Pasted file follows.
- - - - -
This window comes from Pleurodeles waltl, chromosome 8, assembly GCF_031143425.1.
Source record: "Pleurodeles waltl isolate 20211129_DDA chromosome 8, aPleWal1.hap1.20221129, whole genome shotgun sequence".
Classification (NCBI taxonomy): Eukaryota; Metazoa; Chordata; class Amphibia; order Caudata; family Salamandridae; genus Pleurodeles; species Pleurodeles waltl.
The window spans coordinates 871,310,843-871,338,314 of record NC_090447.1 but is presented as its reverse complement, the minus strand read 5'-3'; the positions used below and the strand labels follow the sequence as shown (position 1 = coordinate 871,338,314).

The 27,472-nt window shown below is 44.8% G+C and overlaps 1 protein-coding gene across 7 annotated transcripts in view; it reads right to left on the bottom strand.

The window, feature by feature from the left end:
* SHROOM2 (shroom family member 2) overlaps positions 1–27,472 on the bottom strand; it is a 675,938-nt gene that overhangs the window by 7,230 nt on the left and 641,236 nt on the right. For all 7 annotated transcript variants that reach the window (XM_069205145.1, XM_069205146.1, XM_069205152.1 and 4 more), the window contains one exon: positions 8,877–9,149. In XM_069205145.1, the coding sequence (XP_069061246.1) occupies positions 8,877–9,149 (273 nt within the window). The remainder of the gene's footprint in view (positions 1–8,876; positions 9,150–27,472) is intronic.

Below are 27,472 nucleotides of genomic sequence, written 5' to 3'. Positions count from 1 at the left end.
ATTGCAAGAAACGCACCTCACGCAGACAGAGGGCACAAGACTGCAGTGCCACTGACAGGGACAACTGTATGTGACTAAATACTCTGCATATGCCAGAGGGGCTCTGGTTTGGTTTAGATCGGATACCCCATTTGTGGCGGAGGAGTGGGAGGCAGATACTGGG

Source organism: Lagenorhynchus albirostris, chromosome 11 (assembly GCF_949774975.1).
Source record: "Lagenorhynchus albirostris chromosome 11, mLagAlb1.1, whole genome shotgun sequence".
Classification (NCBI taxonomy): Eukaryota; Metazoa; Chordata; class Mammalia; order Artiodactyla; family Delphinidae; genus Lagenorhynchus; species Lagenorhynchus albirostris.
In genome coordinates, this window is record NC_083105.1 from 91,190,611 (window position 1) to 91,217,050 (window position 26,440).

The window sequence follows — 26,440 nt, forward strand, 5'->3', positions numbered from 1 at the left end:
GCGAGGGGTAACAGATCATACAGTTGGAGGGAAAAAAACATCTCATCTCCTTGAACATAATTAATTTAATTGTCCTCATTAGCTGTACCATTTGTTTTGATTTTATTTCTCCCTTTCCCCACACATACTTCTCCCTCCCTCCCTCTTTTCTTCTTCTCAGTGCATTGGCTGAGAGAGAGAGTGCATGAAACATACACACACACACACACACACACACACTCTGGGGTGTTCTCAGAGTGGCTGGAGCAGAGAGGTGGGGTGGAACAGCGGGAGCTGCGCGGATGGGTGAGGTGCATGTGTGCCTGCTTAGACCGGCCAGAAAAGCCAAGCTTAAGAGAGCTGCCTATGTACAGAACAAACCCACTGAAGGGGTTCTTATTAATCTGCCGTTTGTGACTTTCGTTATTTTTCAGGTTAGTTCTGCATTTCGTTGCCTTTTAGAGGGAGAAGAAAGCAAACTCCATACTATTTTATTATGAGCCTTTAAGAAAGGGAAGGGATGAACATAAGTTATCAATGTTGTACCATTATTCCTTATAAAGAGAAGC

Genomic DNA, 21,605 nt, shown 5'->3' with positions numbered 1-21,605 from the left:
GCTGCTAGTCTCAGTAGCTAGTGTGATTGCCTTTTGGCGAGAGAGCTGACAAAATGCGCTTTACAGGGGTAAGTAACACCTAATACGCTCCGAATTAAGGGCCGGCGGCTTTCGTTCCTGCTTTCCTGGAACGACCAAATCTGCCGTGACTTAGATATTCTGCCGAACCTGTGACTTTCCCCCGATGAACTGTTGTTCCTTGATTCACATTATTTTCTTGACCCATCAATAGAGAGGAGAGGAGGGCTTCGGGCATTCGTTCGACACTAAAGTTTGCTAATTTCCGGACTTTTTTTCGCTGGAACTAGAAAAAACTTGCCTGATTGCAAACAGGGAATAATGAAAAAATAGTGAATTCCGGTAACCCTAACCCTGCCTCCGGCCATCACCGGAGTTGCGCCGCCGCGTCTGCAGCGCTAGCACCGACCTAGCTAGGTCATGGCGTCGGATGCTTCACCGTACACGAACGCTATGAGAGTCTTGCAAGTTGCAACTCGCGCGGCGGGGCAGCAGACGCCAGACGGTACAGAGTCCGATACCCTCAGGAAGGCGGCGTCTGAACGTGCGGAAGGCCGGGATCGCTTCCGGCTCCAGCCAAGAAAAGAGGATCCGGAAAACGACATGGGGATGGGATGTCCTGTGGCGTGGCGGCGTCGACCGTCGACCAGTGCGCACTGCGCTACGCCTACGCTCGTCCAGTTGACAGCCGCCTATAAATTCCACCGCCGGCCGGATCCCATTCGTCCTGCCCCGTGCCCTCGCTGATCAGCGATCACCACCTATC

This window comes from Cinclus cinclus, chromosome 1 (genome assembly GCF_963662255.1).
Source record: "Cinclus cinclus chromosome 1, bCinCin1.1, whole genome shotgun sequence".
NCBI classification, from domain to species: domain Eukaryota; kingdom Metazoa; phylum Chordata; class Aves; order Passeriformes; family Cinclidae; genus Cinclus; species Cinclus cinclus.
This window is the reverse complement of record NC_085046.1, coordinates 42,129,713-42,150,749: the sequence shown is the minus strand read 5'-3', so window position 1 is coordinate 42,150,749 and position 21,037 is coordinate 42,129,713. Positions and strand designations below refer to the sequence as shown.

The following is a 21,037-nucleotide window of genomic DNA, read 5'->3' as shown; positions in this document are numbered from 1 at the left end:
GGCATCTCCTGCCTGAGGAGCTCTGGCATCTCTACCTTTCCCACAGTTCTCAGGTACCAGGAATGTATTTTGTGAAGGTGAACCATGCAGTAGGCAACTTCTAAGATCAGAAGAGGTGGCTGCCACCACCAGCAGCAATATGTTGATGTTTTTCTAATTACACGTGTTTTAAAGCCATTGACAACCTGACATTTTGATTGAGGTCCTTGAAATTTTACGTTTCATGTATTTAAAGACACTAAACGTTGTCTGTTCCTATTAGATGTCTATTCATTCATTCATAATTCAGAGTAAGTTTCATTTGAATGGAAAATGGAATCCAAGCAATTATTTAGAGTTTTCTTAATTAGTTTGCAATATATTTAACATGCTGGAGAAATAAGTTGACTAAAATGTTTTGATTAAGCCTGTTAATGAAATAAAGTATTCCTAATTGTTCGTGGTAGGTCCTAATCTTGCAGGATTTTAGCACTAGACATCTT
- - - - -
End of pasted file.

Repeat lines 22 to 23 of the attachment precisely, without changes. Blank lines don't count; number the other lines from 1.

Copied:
The following is a 21,037-nucleotide window of genomic DNA, read 5'->3' as shown; positions in this document are numbered from 1 at the left end:
GGCATCTCCTGCCTGAGGAGCTCTGGCATCTCTACCTTTCCCACAGTTCTCAGGTACCAGGAATGTATTTTGTGAAGGTGAACCATGCAGTAGGCAACTTCTAAGATCAGAAGAGGTGGCTGCCACCACCAGCAGCAATATGTTGATGTTTTTCTAATTACACGTGTTTTAAAGCCATTGACAACCTGACATTTTGATTGAGGTCCTTGAAATTTTACGTTTCATGTATTTAAAGACACTAAACGTTGTCTGTTCCTATTAGATGTCTATTCATTCATTCATAATTCAGAGTAAGTTTCATTTGAATGGAAAATGGAATCCAAGCAATTATTTAGAGTTTTCTTAATTAGTTTGCAATATATTTAACATGCTGGAGAAATAAGTTGACTAAAATGTTTTGATTAAGCCTGTTAATGAAATAAAGTATTCCTAATTGTTCGTGGTAGGTCCTAATCTTGCAGGATTTTAGCACTAGACATCTT